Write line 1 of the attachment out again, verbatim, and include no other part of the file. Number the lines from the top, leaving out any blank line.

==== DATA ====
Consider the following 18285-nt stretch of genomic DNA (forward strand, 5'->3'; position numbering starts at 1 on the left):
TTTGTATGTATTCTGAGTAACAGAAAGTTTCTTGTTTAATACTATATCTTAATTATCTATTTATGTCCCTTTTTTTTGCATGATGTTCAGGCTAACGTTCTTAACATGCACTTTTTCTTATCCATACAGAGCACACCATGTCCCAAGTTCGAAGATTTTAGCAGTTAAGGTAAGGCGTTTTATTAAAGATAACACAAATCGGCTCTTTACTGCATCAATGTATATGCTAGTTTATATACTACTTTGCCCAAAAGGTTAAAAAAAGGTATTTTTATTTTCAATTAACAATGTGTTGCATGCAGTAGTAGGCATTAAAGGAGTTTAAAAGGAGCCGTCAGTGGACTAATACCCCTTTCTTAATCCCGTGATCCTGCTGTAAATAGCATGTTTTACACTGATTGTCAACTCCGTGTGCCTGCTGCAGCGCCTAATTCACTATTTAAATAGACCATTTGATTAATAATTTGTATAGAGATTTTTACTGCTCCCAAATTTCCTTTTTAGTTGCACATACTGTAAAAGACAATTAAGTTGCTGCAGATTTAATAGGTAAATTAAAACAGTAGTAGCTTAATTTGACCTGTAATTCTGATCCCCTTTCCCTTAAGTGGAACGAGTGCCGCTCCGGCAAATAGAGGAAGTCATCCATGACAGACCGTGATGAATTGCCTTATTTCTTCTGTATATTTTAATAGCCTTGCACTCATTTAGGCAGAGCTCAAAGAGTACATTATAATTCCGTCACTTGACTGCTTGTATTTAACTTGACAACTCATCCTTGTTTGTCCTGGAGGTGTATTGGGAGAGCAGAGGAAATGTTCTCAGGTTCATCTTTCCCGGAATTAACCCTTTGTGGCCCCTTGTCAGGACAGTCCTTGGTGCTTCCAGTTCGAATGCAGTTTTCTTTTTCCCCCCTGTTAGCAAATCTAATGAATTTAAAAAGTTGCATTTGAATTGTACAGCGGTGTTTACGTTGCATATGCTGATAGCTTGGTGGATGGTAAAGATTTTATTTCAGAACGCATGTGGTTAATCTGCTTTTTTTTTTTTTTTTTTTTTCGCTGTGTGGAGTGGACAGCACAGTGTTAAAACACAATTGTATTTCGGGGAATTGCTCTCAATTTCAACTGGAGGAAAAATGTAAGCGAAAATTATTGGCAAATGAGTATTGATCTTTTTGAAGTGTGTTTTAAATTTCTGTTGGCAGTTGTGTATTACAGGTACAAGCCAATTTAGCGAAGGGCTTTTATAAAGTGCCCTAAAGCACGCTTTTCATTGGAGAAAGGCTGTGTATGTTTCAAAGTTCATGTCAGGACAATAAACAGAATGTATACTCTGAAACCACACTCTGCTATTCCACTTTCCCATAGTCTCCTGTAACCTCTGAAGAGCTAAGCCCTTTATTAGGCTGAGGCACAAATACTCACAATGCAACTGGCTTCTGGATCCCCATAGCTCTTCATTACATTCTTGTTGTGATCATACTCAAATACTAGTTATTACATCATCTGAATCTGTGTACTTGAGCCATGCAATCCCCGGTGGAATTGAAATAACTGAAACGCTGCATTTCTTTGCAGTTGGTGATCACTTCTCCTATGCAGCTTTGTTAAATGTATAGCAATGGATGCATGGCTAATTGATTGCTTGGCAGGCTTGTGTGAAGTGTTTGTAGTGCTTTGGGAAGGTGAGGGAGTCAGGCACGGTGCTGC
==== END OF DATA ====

Consider the following 18285-nt stretch of genomic DNA (forward strand, 5'->3'; position numbering starts at 1 on the left):